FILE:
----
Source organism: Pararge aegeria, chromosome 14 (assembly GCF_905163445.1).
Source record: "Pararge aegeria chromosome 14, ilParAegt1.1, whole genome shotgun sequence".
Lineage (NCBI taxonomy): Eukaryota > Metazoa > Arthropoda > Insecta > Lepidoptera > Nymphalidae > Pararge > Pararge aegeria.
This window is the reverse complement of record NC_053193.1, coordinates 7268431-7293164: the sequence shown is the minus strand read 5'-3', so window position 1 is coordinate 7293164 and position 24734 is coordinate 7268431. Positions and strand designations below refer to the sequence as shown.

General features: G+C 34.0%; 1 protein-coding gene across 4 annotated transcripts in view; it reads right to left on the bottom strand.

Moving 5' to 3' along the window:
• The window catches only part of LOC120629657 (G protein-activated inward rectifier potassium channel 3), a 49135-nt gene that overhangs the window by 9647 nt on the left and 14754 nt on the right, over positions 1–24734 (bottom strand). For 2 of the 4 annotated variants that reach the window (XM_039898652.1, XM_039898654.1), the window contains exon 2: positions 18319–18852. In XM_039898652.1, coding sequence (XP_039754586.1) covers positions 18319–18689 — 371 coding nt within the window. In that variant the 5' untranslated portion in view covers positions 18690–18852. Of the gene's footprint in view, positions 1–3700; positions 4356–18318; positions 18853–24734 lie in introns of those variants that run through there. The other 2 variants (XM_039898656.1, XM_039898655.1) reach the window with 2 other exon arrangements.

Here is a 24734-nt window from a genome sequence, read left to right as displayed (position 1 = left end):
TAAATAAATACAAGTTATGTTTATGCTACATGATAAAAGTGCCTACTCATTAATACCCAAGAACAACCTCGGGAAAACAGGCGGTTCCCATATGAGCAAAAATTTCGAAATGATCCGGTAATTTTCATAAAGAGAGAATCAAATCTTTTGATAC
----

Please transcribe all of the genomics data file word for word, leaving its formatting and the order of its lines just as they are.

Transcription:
Source organism: Pararge aegeria, chromosome 14 (assembly GCF_905163445.1).
Source record: "Pararge aegeria chromosome 14, ilParAegt1.1, whole genome shotgun sequence".
Lineage (NCBI taxonomy): Eukaryota > Metazoa > Arthropoda > Insecta > Lepidoptera > Nymphalidae > Pararge > Pararge aegeria.
This window is the reverse complement of record NC_053193.1, coordinates 7268431-7293164: the sequence shown is the minus strand read 5'-3', so window position 1 is coordinate 7293164 and position 24734 is coordinate 7268431. Positions and strand designations below refer to the sequence as shown.

General features: G+C 34.0%; 1 protein-coding gene across 4 annotated transcripts in view; it reads right to left on the bottom strand.

Moving 5' to 3' along the window:
• The window catches only part of LOC120629657 (G protein-activated inward rectifier potassium channel 3), a 49135-nt gene that overhangs the window by 9647 nt on the left and 14754 nt on the right, over positions 1–24734 (bottom strand). For 2 of the 4 annotated variants that reach the window (XM_039898652.1, XM_039898654.1), the window contains exon 2: positions 18319–18852. In XM_039898652.1, coding sequence (XP_039754586.1) covers positions 18319–18689 — 371 coding nt within the window. In that variant the 5' untranslated portion in view covers positions 18690–18852. Of the gene's footprint in view, positions 1–3700; positions 4356–18318; positions 18853–24734 lie in introns of those variants that run through there. The other 2 variants (XM_039898656.1, XM_039898655.1) reach the window with 2 other exon arrangements.

Here is a 24734-nt window from a genome sequence, read left to right as displayed (position 1 = left end):
TAAATAAATACAAGTTATGTTTATGCTACATGATAAAAGTGCCTACTCATTAATACCCAAGAACAACCTCGGGAAAACAGGCGGTTCCCATATGAGCAAAAATTTCGAAATGATCCGGTAATTTTCATAAAGAGAGAATCAAATCTTTTGATAC